"Fine stuff, but it'll rot. Finer stuff still, but it'll rot, too."
--Rebecca, feeling Margaret's gown, and then her skin.

You've seen this movie, right? A car of innocents (or, at least, people innocent to the horror they're about to uncover) winds its way down an old country road during a thunderous storm. Trouble forces the character to seek shelter in a spooky old house, unaware that its walls contain secrets-- very dangerous, troubling, frightening secrets.

Creepy old houses and unintended guests were hardly new to horror, even in 1932, but The Old Dark House may be one of the first films to use this particular plot, and the first time car trouble brought the heroes and victims to the site of the horror. Based on J.B. Priestly's bizarre 1927 novel Benighted, it established a foundation on which horror movies have been building ever since. Despite the many derivations and a poorly-received William Castle remake1 The Old Dark House remains unique, largely due to the home's residents, the dysfunctional Femms. The Addams Family are neither as creepy nor as kooky as this benighted clan. Frank N. Furter and his associates are, by comparison, welcoming and hospitable. The family in The Texas Chainsaw Massacre are perhaps more dangerous, but they provide fewer laughs. And while Norman Bates and his mother may be burdened with issues as profound, their warped psychology makes some kind of (equally warped) sense. Compare that to the Femm described by the others as "the most dangerous of us all." What on earth is that character on about?

Of course, the Femms guard an old, dark secret. Actually, they guard several, but who's counting?

The first third of the movie works very well, establishing a farcical mood that still admits horrors. Several people arrive at the remote Welsh home, including some late-jazz age party girls, Gladys (Lilian Bond) and Margaret (Gloria Stuart, better known now as old Rose from Titanic), wisecracking Roger (Melvyn Douglas who responds to Karloff's grunting by opining "even Welsh ought not to sound like that") and wealthy Sir William Porterhouse (Charles Laughton). They, along with Margaret's supposed husband, Philip (Raymond Massey), have weathered many challenges, but nothing that can prepare them for the Femms.

Ernest Thesiger shines as the bizarre and effeminate Horace Femm, a predecessor of sorts to Dr. Pretorius, the character he would play in The Bride of Frankenstein. It takes talent to draw the humour from a line like, "Have a potato." Eva Moore gives a hilariously disturbed performance as fanatical Rebecca, while elderly Elspeth Dudgeon plays the family's decaying male patriarch2. Boris Karloff (who, the credits assure us, is the same Karloff who starred in Universal Studios' recent hit, Frankenstein) portrays Morgan, a monstrous, inarticulate butler. Scary from his first appearance, he becomes, we are warned, very dangerous when he drinks. As the film progresses, he drinks quite a lot. Morgan exerts a powerful sense of menace without entirely losing our sympathy.

The actors use a broader style than twenty-first century audiences generally encounter, but the brilliant cast were trained for the stage and the theatrical approach suits the script. The opening two thirds are less a horror movie and more a comedy of manners-- in which half the characters are deranged. The Old Dark House becomes a comparatively conventional horror in the final act, losing some of its old dark charm.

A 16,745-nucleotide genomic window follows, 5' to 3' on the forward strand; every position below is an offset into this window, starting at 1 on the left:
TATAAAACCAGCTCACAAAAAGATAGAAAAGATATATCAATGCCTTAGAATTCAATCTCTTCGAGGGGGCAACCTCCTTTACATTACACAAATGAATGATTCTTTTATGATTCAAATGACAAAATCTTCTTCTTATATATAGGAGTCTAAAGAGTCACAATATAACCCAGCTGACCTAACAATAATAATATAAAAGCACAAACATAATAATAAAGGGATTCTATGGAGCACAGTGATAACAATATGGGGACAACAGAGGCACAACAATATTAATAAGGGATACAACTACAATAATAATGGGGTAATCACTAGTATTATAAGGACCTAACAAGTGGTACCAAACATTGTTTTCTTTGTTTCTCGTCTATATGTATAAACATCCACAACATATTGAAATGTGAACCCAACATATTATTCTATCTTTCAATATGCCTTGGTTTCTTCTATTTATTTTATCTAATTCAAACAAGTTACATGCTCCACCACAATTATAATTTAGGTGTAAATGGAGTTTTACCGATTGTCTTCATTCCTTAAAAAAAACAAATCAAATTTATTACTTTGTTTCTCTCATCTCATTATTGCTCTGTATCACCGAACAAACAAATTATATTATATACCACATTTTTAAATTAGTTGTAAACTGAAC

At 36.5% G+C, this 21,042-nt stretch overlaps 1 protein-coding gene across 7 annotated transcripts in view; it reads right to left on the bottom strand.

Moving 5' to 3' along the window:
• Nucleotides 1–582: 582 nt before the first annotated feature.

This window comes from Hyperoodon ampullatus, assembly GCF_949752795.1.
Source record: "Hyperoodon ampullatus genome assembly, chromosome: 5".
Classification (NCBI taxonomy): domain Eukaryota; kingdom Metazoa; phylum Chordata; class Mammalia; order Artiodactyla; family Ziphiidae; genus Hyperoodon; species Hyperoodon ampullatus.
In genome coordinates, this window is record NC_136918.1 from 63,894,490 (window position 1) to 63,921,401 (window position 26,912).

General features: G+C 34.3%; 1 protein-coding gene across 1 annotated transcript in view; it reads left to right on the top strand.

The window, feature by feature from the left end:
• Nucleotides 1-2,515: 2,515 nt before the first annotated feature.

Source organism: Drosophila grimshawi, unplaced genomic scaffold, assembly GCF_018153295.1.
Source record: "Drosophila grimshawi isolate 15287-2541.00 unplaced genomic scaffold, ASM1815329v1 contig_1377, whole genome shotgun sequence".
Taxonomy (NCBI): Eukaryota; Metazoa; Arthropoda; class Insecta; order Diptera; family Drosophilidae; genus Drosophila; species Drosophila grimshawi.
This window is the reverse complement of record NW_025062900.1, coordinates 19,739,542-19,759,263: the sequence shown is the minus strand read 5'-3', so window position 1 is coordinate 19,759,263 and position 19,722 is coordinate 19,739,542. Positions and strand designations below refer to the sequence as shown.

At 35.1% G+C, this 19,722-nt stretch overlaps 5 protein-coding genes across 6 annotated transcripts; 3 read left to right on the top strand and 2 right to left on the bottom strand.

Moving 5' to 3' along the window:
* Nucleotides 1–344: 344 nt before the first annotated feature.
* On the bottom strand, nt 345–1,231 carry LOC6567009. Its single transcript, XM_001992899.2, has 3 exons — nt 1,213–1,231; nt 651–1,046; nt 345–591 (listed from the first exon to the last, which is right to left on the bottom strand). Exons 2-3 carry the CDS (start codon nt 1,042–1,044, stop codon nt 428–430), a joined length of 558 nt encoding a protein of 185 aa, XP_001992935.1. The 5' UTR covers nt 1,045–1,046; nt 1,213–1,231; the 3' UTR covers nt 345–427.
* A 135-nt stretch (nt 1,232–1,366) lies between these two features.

The only effects consist of a passable but obviously studio rainstorm and some great lighting. Universal by then knew how to use light and shadow to effect. James Whale, one of the most successful directors of the gothic in Hollywood's Golden Age, understood how to manage a film on a comparatively low budget. He also had to act within the constraints of the era. Two years later, the Hays Code would have prevented this film from being made at all. Time has tamed audience reactions, but The Old Dark House still stands, and aspects of it continue to bewilder and beguile.3

Director: James Whale
Writers: J.B. Priestly (novel) and Benn W. Levy.

Boris Karloff as Morgan
Melvyn Douglas as Roger Penderel
Ernest Thesiger as Horace Femm
Eva Moore as Rebecca Femm
Raymond Massey as Philip Waverton
Gloria Stuart as Margaret Waverton
Charles Laughton as Sir William Porterhouse
Lilian Bond as Gladys Perkins
Elspeth Dudgeon as Sir Roderick Femm
Brember Willis as Saul

1. Castle's remake plays the story mainly for campy laughs, and it does manage a few. It turns the story into something fairly conventional, however, and its very different Femm family hide a more typical movie secret. The film also grows increasingly silly as it progresses. Charles Addams provided artwork for the title sequence.

2. For this film, Elspeth was billed under a male name, John Dudgeon. Her other great contribution to movie horror occurs in the disastrous and little-seen Sh! The Octopus, where her transformation from grandmotherly servant to monstrous hag, performed live on camera, provides the only worthwhile scene in the film. She also appears briefly, uncredited, in The Bride of Frankenstein.

3. The original was believed lost for many years. The negative was rediscovered in the late 1960s, and the film was restored.

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